New Bedford Fire Department dealing with second cancer death in less than two years

By: Brittany Comak


Twitter: @BComakABC6

NEW BEDFORD, Mass. (WLNE) – The New Bedford Fire Department is once again mourning the loss of one of their firefighters who had been suffering from occupational cancer.

 Firefighters remembered Russ Horn on Monday as a larger than life figure, after he lost his nearly six year battle with the disease earlier in the day.

“He was the epitome of a firefighter,” said President of Local 841 Billy Sylvia.

After almost 30 years as a firefighter, doctors diagnosed Horn with Multiple Myeloma back in 2014. He continued as an active duty firefighter in the New Bedford department until 2017 when the disease began to take its toll.

“He kept a good fight up for a long time,” said Sylvia.

Horn’s death is once again reigniting concerns about the cancer causing chemicals firefighters are exposed to and how best to protect them.

“We still have guys, active guys, retired guys, that are still being diagnosed with it,” said Sylvia. We’re going to have guys down the road that are going to be diagnosed with it. So right no we’re planning for the future.”

In New Bedford currently, they are trying to ensure each firefighter has a separate set of working turnout gear they can use while the other is being washed.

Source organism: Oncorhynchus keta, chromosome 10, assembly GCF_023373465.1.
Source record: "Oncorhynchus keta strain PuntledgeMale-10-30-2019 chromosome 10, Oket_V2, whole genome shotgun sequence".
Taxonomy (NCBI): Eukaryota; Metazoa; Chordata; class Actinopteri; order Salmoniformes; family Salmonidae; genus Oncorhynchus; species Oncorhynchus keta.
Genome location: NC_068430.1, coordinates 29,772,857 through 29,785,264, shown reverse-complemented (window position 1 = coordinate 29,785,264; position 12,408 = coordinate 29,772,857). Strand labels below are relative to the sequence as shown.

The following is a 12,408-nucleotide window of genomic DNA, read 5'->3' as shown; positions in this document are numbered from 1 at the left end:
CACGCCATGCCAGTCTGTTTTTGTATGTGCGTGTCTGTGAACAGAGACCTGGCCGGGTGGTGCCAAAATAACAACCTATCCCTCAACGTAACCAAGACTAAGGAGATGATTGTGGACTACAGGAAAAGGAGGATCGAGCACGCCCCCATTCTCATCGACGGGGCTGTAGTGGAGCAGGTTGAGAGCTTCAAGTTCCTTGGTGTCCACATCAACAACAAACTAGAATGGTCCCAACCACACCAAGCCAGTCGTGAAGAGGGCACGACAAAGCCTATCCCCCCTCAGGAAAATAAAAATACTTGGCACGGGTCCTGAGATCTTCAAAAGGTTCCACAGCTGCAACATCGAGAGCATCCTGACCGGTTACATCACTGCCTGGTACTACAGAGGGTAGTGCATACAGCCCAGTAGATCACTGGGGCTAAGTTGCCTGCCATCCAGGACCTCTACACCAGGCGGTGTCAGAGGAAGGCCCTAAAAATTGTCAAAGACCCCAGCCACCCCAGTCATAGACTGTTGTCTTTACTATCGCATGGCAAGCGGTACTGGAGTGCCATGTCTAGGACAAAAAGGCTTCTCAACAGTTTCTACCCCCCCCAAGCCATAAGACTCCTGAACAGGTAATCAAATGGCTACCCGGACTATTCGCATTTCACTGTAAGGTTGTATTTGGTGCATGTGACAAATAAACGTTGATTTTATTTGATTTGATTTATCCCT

“It’s not just us breathing the smoke. We’re absorbing it through our skin, ingesting it,” said Sylvia.

Sylvia estimates between 10-15 current and retired department firefighters currently have cancer.

Less than two years ago the federal government created the National Firefighter Registry to begin tracking how cancer is affecting firefighters.

“Now we’re starting to gather those numbers,” explained Massachusetts Director of the Firefighter Cancer Support Network Paul Jacques. “So we can actually get a hard figure on what exactly is hitting us and use that to fight against this epidemic.”

As for Horn, Sylvia says that in his final days he was surrounded by family, friends, and members of the department.

“A lot of other people wouldn’t be able to survive what he survived. And he just pushed through and pushed through,” described Sylvia. “He knew he was loved, and we loved him.”

Sylvia, and Jacques, said they are also working to get firefighters screened for cancer early on to prevent what happened to Horn from happening to others.

Funeral arrangements are still being organized.


©WLNE-TV/ABC6 2020